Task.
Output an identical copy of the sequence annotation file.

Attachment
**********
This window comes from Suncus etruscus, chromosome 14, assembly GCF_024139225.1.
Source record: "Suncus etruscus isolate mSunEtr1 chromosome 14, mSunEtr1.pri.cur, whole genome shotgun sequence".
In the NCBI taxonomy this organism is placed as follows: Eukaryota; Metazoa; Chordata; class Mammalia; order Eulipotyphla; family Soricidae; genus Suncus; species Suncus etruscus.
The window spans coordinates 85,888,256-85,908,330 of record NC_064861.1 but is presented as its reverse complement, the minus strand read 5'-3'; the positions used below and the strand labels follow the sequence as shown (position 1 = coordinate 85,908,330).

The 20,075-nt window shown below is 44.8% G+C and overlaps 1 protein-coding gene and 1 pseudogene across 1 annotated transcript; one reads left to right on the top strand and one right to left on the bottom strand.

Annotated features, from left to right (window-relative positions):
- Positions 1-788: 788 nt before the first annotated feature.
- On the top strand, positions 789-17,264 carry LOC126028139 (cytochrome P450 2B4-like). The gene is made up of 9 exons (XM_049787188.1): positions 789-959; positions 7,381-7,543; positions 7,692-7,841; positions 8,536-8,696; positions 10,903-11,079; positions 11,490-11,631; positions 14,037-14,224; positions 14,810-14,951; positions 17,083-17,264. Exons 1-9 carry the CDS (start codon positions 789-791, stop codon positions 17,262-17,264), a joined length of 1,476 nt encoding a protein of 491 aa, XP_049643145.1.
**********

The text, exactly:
This window comes from Suncus etruscus, chromosome 14, assembly GCF_024139225.1.
Source record: "Suncus etruscus isolate mSunEtr1 chromosome 14, mSunEtr1.pri.cur, whole genome shotgun sequence".
In the NCBI taxonomy this organism is placed as follows: Eukaryota; Metazoa; Chordata; class Mammalia; order Eulipotyphla; family Soricidae; genus Suncus; species Suncus etruscus.
The window spans coordinates 85,888,256-85,908,330 of record NC_064861.1 but is presented as its reverse complement, the minus strand read 5'-3'; the positions used below and the strand labels follow the sequence as shown (position 1 = coordinate 85,908,330).

The 20,075-nt window shown below is 44.8% G+C and overlaps 1 protein-coding gene and 1 pseudogene across 1 annotated transcript; one reads left to right on the top strand and one right to left on the bottom strand.

Annotated features, from left to right (window-relative positions):
- Positions 1-788: 788 nt before the first annotated feature.
- On the top strand, positions 789-17,264 carry LOC126028139 (cytochrome P450 2B4-like). The gene is made up of 9 exons (XM_049787188.1): positions 789-959; positions 7,381-7,543; positions 7,692-7,841; positions 8,536-8,696; positions 10,903-11,079; positions 11,490-11,631; positions 14,037-14,224; positions 14,810-14,951; positions 17,083-17,264. Exons 1-9 carry the CDS (start codon positions 789-791, stop codon positions 17,262-17,264), a joined length of 1,476 nt encoding a protein of 491 aa, XP_049643145.1.